What’s Wrong With This Picture? It’s All About ConteXt-Men
There’s been a mini-controversy rolling around the past couple of weeks. Technically, since it’s the internet age it was a controversy for a couple days and then most people moved onto the next thing, but it’s kept popping up into my view and certain things about how it was presented to me irritated me so much that I wanted to say something about it on the only real platform I have. Now, to start things off, I’m as much of a feminist as a middle-aged white male can be. And what really brought me to action here was when I did the one thing that you should never do: I read the comments.
Above is the billboard in question, it seems simple enough as it’s a notable image from the film and from the trailer. But when you look at it from a more feminist perspective, you begin to see the problem. This is a billboard that glorifies violence against women. It’s impact may be small, but that’s not exactly the issue here, the issue is that there is an impact, and largely that’s because this image is given without context. And what brought this controversy to light, as is often the case in one of these controversies, was from the social media involvement of a celebrity, specifically Rose McGowan. While not the initial post, here’s a tweet of her sharing part of the story.
When I read her side of the story, and the eventual apology from 20th Century Fox, it made perfect sense to me. She wasn’t asking for the removal of the scene from the film, just from their use in the marketing materials where it’s being presented without the crucial context of how it plays out within the film. A few days went by and I saw the story pop up again in my Facebook feed, but there was a difference. The headline of the story had a slight sarcastic bent to it “…aaand Fox has to apologize for this one. We wonder why.” It’s entirely possible that the sarcasm was unintentional, especially since the actual article seemed to be mildly in favor of the removal of the billboard. But what irritated me the most were the comments. Dozens of comments all questioning why the billboard was removed by a bunch of whiny SJWs who “need to die … as well”, and they included several arguments as to why there was nothing wrong with the billboard, and I thought I’d address the most prominent one.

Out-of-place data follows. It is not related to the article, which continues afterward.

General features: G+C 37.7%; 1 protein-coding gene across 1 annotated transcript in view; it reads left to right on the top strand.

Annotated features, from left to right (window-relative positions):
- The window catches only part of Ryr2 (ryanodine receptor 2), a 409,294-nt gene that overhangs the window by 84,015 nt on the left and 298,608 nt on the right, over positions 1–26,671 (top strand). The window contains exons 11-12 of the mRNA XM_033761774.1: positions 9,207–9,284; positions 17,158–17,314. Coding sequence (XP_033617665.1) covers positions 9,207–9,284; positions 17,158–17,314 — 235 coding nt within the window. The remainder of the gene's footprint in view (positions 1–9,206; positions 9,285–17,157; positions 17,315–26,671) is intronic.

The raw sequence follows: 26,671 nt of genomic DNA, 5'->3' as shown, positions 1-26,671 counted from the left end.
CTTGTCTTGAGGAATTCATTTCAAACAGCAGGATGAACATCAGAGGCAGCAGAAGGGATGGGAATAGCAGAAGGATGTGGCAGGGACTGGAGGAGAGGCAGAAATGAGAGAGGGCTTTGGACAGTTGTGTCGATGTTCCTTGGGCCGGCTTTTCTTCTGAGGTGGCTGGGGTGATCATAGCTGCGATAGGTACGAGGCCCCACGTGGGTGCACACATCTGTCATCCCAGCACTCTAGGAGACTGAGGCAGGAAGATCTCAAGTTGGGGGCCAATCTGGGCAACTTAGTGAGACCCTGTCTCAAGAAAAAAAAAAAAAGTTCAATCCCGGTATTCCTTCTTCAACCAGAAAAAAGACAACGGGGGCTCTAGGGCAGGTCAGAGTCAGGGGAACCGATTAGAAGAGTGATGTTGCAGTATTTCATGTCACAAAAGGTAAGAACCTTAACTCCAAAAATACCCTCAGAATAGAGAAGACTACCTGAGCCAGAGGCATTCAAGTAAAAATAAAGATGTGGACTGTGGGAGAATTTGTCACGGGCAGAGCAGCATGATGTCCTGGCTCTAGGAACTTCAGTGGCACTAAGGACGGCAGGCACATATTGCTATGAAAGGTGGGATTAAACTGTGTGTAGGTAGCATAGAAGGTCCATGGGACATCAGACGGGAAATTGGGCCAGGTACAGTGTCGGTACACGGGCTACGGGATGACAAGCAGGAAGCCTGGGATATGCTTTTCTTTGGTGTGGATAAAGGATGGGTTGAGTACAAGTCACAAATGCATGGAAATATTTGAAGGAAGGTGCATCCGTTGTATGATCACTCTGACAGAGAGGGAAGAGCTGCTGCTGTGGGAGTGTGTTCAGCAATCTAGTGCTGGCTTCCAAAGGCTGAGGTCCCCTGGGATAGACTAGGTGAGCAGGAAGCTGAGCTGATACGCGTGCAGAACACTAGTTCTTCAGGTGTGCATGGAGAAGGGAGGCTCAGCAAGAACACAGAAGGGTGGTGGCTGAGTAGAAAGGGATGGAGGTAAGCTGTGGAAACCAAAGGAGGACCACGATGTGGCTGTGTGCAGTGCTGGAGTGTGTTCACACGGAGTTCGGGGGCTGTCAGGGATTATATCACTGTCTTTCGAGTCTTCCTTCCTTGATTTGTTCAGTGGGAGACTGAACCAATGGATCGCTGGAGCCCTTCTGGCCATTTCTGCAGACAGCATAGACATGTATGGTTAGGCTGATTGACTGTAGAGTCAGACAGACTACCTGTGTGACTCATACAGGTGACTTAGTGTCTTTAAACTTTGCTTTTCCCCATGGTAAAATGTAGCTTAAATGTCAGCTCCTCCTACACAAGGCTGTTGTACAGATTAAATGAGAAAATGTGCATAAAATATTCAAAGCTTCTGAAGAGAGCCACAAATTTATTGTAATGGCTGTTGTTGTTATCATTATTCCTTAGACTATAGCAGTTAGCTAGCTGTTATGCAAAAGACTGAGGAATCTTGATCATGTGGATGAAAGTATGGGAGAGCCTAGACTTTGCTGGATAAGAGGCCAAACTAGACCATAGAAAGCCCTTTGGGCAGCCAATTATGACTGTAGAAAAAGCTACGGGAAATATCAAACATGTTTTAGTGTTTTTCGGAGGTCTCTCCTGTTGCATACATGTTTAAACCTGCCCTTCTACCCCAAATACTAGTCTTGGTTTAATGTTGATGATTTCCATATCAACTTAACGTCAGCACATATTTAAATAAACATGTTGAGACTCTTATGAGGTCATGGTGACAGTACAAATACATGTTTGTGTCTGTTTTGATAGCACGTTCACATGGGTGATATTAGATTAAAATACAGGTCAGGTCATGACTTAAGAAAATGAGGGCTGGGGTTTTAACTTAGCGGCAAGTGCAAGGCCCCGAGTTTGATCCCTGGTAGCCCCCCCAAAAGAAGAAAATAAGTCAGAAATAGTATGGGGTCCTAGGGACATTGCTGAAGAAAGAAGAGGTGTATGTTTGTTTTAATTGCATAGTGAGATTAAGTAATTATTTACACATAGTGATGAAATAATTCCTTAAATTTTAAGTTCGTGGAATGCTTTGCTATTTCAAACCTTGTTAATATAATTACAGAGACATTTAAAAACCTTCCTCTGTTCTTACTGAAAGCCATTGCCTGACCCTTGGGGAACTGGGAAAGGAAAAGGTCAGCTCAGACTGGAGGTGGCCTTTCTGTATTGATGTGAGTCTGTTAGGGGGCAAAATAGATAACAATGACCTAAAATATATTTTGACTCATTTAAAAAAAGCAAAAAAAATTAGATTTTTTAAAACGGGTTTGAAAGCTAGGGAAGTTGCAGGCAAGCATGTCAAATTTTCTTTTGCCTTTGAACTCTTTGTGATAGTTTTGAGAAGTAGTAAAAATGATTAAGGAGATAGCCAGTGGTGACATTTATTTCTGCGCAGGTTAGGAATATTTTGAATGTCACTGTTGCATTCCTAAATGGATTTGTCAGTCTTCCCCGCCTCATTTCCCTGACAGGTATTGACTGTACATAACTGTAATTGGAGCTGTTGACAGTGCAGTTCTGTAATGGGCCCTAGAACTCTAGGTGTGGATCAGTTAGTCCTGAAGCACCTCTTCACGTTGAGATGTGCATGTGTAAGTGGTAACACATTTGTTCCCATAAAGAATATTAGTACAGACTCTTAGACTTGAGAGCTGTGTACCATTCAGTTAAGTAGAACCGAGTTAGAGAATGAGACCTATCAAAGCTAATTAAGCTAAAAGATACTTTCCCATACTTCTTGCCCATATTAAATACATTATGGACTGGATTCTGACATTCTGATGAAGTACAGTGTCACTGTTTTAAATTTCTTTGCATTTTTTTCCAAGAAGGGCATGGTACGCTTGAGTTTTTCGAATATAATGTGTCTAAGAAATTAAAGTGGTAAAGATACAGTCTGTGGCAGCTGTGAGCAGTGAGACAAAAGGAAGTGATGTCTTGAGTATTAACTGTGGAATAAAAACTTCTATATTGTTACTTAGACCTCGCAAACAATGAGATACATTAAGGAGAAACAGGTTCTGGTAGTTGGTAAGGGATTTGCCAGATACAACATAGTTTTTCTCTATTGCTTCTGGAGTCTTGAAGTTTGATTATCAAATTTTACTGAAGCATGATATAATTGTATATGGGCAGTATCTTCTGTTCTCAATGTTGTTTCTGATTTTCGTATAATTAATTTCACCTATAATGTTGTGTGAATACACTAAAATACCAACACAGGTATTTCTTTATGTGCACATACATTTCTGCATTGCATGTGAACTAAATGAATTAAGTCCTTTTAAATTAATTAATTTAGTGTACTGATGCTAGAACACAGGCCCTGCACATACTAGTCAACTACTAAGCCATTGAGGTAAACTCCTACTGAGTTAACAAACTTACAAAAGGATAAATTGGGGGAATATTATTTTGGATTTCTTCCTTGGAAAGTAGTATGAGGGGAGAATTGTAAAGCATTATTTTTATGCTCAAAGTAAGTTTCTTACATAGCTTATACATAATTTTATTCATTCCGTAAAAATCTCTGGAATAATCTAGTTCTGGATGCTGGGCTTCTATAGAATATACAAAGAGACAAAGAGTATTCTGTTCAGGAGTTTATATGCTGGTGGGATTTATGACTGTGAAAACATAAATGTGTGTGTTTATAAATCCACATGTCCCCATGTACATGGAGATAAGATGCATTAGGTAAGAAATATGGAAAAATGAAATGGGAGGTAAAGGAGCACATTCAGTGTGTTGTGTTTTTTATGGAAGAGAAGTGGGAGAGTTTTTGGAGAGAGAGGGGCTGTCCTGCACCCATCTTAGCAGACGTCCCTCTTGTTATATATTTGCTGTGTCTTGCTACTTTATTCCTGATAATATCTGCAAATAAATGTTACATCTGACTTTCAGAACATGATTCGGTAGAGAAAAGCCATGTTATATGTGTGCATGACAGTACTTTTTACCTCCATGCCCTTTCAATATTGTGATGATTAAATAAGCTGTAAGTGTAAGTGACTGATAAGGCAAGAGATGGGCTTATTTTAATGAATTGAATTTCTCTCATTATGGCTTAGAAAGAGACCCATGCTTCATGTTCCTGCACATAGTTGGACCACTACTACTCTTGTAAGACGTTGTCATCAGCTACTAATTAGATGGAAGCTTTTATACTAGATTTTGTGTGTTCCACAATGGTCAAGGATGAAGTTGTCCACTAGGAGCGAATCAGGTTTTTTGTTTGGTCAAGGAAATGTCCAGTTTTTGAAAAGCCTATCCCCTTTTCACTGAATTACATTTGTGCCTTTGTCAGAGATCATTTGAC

“Mystique strangled plenty of men in the movies”. Yes, this fact is true. But this entire argument isn’t about the film. It’s about the marketing. While Mystique has strangled men in the earlier movies, none of those were used as prominent billboards advertising the movie. McGowan wasn’t calling for the removal of the scene from the film. She was just asking for the removal of the billboard. The important difference here is context. Yes, there are many people who can look at this billboard and read all the contextual clues. They are familiar enough with the X-Men as a whole, or they have seen the trailers. But there are plenty of people, especially children who don’t get that context and just see a man strangling a woman and it’s being presented as if there is nothing wrong with it. On top of that, when you see the scene in the context of the film, or even in the context of the trailer you understand more of the context. But not only that, the strangling is only a tiny percentage of the entire trailer, and it’s an even smaller percentage of the entire movie. When it’s put on a billboard, it becomes 100% of the ad. There are no other characters, there is nothing else to dilute this image of a violent act being committed towards a woman. So yes, I do agree with Fox and Rose McGowan for the decision to remove the billboard and I hope this is something that doesn’t happen again in the near future. Until next time, this has been Bubbawheat for Flights, Tights, and Movie Nights.